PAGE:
The NSW Smart Sensing Network this week announced a $2.4 million air quality monitoring research and development program.
It will be undertaken in collaboration with the NSW Department of Planning and Environment (DPE) that positions NSW as a forerunner in the use of low-cost air quality sensing in the world.
Dubbed Operational Network of Air Quality Impact Resources (OPENAIR), the program brings together 16 councils and several small businesses with a multidisciplinary group of researchers from the University of Technology Sydney (UTS), Australian National University (ANU), University of Sydney, University of New South Wales (UNSW) and University of Western Sydney to develop an integrated low-cost air quality sensing network for NSW councils.
The program has received a $1.78 million contribution from NSW Government through the $45 million Smart Places Acceleration Program, which is part of the Digital Restart Fund.
Director of Climate and Atmospheric Science from the Department of Planning, Matthew Riley, said the government responds to air quality issues using air quality data provided by a network of almost 100 air quality monitoring stations operated by the DPE.
Producing high-quality data that is available to the public in near real-time, these monitoring stations are geographically dispersed to measure air quality levels typical of general exposures by urban, regional and rural communities across NSW.
“The network conducts long-term trend monitoring, compliance monitoring against national air quality standards and delivers robust air quality data and information that is routinely accessed and used by councils and communities,” he said.
“The recent availability of low-cost environmental sensors makes it feasible to collect localised air quality data at urban precincts, busy road intersections and areas where local topography concentrates pollution that can be used to provide additional localised air quality information to the public.”
NSSN co-Director Professor Benjamin Eggleton said the multidisciplinary team of researchers from across the NSSN member universities will develop a world-class air quality sensing system that will help metropolitan and regional councils collect and use localised air quality data from their local government areas.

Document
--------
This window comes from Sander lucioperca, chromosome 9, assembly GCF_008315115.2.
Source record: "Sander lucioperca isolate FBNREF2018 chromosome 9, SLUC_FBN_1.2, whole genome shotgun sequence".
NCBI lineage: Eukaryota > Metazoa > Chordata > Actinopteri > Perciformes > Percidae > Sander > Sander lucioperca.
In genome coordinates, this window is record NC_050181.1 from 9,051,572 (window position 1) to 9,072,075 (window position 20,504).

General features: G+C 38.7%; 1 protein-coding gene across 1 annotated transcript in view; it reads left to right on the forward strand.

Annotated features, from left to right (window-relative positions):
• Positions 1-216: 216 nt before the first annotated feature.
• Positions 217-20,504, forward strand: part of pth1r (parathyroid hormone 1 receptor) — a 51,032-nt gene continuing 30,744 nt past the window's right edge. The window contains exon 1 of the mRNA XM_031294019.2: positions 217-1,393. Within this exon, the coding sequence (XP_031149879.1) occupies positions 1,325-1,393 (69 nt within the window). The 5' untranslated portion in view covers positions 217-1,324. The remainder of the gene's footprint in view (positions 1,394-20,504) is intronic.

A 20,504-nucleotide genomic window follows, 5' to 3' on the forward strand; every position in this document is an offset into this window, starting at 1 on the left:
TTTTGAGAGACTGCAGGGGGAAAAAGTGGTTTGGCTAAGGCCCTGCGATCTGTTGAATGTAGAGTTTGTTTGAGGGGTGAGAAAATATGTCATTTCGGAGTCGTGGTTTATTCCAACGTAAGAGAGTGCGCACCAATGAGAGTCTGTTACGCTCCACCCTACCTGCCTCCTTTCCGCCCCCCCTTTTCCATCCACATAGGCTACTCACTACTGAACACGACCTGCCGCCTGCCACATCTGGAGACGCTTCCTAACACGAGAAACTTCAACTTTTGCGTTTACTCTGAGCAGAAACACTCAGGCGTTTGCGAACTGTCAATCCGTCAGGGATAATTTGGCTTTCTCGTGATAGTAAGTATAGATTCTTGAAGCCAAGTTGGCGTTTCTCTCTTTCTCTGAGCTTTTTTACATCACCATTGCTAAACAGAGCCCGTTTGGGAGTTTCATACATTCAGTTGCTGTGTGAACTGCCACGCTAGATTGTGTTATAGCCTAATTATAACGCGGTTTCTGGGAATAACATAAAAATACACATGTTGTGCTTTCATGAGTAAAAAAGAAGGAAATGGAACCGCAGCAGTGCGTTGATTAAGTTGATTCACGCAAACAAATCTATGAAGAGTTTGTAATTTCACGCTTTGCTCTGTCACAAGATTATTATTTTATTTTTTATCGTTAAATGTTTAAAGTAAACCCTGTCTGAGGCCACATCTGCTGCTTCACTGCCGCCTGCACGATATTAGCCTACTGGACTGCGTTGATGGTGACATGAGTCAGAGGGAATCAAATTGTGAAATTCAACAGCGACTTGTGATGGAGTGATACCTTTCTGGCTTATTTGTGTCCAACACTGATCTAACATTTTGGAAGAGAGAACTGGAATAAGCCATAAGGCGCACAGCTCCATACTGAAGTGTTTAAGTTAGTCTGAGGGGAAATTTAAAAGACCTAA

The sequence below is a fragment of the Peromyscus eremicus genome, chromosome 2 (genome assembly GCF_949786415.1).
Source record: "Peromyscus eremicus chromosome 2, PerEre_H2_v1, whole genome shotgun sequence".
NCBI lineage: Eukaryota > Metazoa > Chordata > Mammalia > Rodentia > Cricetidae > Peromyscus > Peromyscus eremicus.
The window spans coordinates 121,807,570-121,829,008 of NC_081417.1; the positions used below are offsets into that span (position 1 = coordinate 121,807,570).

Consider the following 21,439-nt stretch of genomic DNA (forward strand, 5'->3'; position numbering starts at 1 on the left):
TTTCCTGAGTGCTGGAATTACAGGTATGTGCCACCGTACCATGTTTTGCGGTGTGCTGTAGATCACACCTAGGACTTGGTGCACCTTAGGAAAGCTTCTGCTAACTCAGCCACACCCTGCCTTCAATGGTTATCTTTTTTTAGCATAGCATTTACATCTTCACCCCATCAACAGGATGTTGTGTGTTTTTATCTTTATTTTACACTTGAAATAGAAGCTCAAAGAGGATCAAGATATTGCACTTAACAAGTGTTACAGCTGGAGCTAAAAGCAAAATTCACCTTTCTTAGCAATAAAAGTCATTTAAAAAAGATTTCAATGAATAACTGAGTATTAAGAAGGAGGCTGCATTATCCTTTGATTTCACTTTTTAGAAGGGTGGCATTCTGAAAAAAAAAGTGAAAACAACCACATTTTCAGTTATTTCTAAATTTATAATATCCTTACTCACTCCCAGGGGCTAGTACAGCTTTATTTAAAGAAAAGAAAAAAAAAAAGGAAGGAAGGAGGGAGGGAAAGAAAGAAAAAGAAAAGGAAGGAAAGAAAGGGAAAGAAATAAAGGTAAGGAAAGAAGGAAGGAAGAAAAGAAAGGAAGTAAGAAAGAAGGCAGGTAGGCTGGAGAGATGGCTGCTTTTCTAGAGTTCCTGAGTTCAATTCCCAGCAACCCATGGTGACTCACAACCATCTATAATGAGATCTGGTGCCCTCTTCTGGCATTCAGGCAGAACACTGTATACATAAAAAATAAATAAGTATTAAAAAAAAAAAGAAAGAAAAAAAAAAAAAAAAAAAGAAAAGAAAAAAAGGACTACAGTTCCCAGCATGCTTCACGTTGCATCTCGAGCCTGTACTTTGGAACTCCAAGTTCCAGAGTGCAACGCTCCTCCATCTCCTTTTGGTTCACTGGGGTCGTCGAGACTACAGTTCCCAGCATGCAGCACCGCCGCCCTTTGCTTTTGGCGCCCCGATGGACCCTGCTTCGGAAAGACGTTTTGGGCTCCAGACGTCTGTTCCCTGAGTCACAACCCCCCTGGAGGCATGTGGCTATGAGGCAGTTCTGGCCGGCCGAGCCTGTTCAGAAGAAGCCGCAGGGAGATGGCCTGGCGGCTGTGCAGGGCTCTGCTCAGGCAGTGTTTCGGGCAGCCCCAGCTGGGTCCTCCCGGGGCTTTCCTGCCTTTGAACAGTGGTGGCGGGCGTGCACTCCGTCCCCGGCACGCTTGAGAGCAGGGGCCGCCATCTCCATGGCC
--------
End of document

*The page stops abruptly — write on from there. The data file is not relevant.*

“Standardising the data from diverse sensing networks into platforms that provide application and decision-ready information will enable local governments to address environmental issues in their communities more effectively, benefitting urban planners and first responders during bushfires and heatwaves,” Eggleton said.
Professor Jason Prior from the University of Technology Sydney said the project is the first of its kind in Australia.
“We will be taking localised air quality sensing in air pollution hot spots that are unable to be comprehensively carried out by centralised government authorities, and enabling it to be done by local councils, benefiting both the local residents and larger government agencies,” Prior said.
“The program will ultimately enable governments and all members of local communities from citizen scientists and schools to businesses and aged care centres to collect air quality data.
“They will be able to use that data to pursue evidence-based solutions to localised environmental issues.
“The initiative is a significant push towards supplementing high-quality state-wide air quality monitoring network.”
The overall aim of the program is to enable councils to positively impact air quality issues in their communities. The project has the following specific objectives:
- Deploy and use low-cost environmental monitoring in several LGAs to inform council policy, planning, services, and responses to air quality issues in their communities,
- Develop a repeatable methodology and best practice resources that NSW councils can use when developing business cases, procuring sensing strategies and using air quality information.
- Develop pilot environmental data feeds to supplement the state-wide air quality monitoring network
- Build an ongoing community of practice for air quality monitoring that benefits councils, the state government and researchers.
Participating councils include: Camden Council, City of Sydney, Hawkesbury Council, Hornsby Council, Lake Macquarie Council, Muswellbrook Council, Newcastle City Council, Northern Beaches Council, Orange Council, Parramatta City Council, Ryde Council, Sunshine Coast Council, Sutherland Council, Tweed Council, Wollondilly Council, Wollongong Council.